Breast Cancer Bracelets

October 17, 2011 by staff 

Breast Cancer BraceletsBreast Cancer Bracelets, They may be in the name of breast cancer awareness, but students at a secondary school in the interior of British Columbia are told to abandon their “I Love B**bies” bracelets at home.

The call follows similar bans in several Ontario school districts, who say that the text of the silicone rubber jewelry – that details “I Love B**bies” in bubble letters – not appropriate for school. Some schools in New Brunswick recently imposed a similar ban, as U.S. schools California, Colorado, Idaho, Florida and Wisconsin.

The bracelets are part of a campaign by young people from the strength of a Breast Foundation aims to raise awareness about breast cancer. The organization says that wives help make young people comfortable talking about an issue that can be a taboo and scary at times, but officials with the Kelowna School District say that some students are not using it for the right reasons.

Hugh Gloster Sup said some Springvalley School students are not mature about using them, sports bracelets as an element of novelty.

Gloster said the district was made aware of the situation of the parents complain. They have been banned in the last month.

Last May, students from Durham School District in Ontario are prohibited from using the bracelets of controversy. Other students with the logo on the shirts they were asked to cover.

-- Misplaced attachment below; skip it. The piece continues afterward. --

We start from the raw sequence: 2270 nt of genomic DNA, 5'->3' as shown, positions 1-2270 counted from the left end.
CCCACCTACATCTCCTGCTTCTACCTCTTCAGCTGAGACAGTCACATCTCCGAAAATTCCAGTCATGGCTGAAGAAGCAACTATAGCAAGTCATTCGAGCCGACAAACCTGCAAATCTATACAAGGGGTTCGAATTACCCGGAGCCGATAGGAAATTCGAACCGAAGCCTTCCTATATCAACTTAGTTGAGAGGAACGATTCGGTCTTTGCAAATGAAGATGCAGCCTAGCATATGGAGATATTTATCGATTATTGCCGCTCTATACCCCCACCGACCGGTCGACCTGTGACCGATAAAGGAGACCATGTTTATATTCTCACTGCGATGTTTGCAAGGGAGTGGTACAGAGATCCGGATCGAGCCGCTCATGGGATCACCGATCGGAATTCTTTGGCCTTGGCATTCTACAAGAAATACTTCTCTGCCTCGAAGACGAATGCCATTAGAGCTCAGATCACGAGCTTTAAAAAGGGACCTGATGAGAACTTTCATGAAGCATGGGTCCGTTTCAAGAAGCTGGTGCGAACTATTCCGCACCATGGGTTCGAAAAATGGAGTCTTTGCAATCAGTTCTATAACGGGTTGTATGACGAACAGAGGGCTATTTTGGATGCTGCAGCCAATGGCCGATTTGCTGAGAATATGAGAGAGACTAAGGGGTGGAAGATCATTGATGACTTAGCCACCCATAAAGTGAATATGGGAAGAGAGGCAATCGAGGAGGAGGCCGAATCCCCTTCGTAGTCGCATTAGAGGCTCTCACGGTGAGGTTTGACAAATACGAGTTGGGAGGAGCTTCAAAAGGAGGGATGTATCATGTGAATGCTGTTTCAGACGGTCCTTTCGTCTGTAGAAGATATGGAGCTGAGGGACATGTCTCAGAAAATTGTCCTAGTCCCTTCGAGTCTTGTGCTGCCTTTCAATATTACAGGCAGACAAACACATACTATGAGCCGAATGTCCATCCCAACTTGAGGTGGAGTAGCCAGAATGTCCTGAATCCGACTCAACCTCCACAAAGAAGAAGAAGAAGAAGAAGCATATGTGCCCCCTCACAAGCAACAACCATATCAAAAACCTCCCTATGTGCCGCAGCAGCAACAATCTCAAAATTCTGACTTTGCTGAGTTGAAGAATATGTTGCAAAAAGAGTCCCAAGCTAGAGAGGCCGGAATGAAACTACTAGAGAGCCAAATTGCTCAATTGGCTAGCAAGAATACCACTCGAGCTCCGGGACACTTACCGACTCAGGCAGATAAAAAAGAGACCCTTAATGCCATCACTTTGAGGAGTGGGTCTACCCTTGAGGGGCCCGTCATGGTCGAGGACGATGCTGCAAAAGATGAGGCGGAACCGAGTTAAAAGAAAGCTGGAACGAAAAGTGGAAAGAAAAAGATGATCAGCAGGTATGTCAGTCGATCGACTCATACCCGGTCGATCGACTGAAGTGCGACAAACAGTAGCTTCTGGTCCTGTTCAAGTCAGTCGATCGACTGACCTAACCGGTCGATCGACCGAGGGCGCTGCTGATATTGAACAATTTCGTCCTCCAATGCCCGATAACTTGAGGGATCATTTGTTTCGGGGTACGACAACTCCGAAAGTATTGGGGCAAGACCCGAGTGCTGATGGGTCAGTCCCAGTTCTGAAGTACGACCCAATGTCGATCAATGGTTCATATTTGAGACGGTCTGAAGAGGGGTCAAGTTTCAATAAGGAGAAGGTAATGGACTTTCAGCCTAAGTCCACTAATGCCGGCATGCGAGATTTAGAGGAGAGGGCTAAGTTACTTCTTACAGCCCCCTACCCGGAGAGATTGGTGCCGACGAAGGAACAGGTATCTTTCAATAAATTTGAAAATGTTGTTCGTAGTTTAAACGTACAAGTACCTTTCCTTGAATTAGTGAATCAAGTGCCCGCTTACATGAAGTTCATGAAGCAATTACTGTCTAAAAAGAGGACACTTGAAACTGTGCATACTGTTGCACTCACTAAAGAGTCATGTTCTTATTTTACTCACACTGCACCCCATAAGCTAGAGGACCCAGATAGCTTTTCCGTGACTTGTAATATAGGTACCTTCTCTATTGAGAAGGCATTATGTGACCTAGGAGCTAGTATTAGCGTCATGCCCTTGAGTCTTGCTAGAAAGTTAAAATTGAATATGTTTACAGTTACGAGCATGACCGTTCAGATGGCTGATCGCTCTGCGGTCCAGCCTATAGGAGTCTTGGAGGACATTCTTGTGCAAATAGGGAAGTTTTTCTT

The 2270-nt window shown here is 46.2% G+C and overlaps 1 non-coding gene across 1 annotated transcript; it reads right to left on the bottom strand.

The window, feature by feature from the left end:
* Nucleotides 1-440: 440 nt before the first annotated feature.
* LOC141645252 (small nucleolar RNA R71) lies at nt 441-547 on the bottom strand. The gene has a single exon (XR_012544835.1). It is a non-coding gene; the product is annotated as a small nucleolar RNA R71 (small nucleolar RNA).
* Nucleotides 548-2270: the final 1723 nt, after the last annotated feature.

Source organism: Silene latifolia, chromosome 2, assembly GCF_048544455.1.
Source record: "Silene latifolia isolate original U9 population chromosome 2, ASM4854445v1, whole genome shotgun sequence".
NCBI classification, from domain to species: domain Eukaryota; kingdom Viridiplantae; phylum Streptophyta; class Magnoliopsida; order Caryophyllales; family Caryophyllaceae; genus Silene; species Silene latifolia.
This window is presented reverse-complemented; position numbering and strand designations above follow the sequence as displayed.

Keep a Breast of Canada executive director Michelle Murray said the bracelets are sold at a younger demographic that can not respond as well to the campaigns of the traditional pink ribbon, but still want to express their views on how cancer has touched their lives.

“We believe that these bracelets are a wonderful tool to talk to young people to become advocates for breast cancer prevention. We have seen time and again how the” I love breasts? “Bracelets to promote a dialogue for young people to open up and share their thoughts about cancer,” Murray said in an email to CTV News Thursday night.

Murray said most of the young use the bracelets for the right reasons.

She believes the ban may stimulate positive change, and that younger people talking about cancer.

“We looked at this ban as an opportunity for our young supporters to educate their teachers in Canada within a Hold and our mission to eradicate breast cancer by exposing young people to methods of prevention, early detection and support. “

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